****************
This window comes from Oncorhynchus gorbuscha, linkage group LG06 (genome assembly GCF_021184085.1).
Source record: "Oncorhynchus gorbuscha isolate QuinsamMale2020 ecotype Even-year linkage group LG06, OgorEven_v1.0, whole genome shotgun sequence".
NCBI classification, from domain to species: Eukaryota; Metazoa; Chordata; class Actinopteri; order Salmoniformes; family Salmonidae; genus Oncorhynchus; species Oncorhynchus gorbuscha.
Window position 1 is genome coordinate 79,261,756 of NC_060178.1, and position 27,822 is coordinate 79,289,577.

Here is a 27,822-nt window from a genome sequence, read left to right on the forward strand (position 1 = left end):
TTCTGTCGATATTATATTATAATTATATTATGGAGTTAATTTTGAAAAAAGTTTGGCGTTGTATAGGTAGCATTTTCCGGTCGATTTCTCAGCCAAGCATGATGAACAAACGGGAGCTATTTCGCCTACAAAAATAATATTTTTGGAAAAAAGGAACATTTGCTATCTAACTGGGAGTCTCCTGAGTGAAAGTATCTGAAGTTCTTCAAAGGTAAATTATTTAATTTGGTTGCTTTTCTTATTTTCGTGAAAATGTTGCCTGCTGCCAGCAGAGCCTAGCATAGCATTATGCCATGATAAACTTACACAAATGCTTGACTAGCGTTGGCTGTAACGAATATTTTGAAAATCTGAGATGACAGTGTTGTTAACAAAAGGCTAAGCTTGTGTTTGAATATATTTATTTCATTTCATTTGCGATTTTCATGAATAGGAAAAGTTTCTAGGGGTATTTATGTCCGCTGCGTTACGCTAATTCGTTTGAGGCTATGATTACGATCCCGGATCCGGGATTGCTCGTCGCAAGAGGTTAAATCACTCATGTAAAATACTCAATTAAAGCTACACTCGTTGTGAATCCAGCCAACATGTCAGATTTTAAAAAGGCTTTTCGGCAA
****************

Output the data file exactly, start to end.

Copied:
This window comes from Oncorhynchus gorbuscha, linkage group LG06 (genome assembly GCF_021184085.1).
Source record: "Oncorhynchus gorbuscha isolate QuinsamMale2020 ecotype Even-year linkage group LG06, OgorEven_v1.0, whole genome shotgun sequence".
NCBI classification, from domain to species: Eukaryota; Metazoa; Chordata; class Actinopteri; order Salmoniformes; family Salmonidae; genus Oncorhynchus; species Oncorhynchus gorbuscha.
Window position 1 is genome coordinate 79,261,756 of NC_060178.1, and position 27,822 is coordinate 79,289,577.

Here is a 27,822-nt window from a genome sequence, read left to right on the forward strand (position 1 = left end):
TTCTGTCGATATTATATTATAATTATATTATGGAGTTAATTTTGAAAAAAGTTTGGCGTTGTATAGGTAGCATTTTCCGGTCGATTTCTCAGCCAAGCATGATGAACAAACGGGAGCTATTTCGCCTACAAAAATAATATTTTTGGAAAAAAGGAACATTTGCTATCTAACTGGGAGTCTCCTGAGTGAAAGTATCTGAAGTTCTTCAAAGGTAAATTATTTAATTTGGTTGCTTTTCTTATTTTCGTGAAAATGTTGCCTGCTGCCAGCAGAGCCTAGCATAGCATTATGCCATGATAAACTTACACAAATGCTTGACTAGCGTTGGCTGTAACGAATATTTTGAAAATCTGAGATGACAGTGTTGTTAACAAAAGGCTAAGCTTGTGTTTGAATATATTTATTTCATTTCATTTGCGATTTTCATGAATAGGAAAAGTTTCTAGGGGTATTTATGTCCGCTGCGTTACGCTAATTCGTTTGAGGCTATGATTACGATCCCGGATCCGGGATTGCTCGTCGCAAGAGGTTAAATCACTCATGTAAAATACTCAATTAAAGCTACACTCGTTGTGAATCCAGCCAACATGTCAGATTTTAAAAAGGCTTTTCGGCAA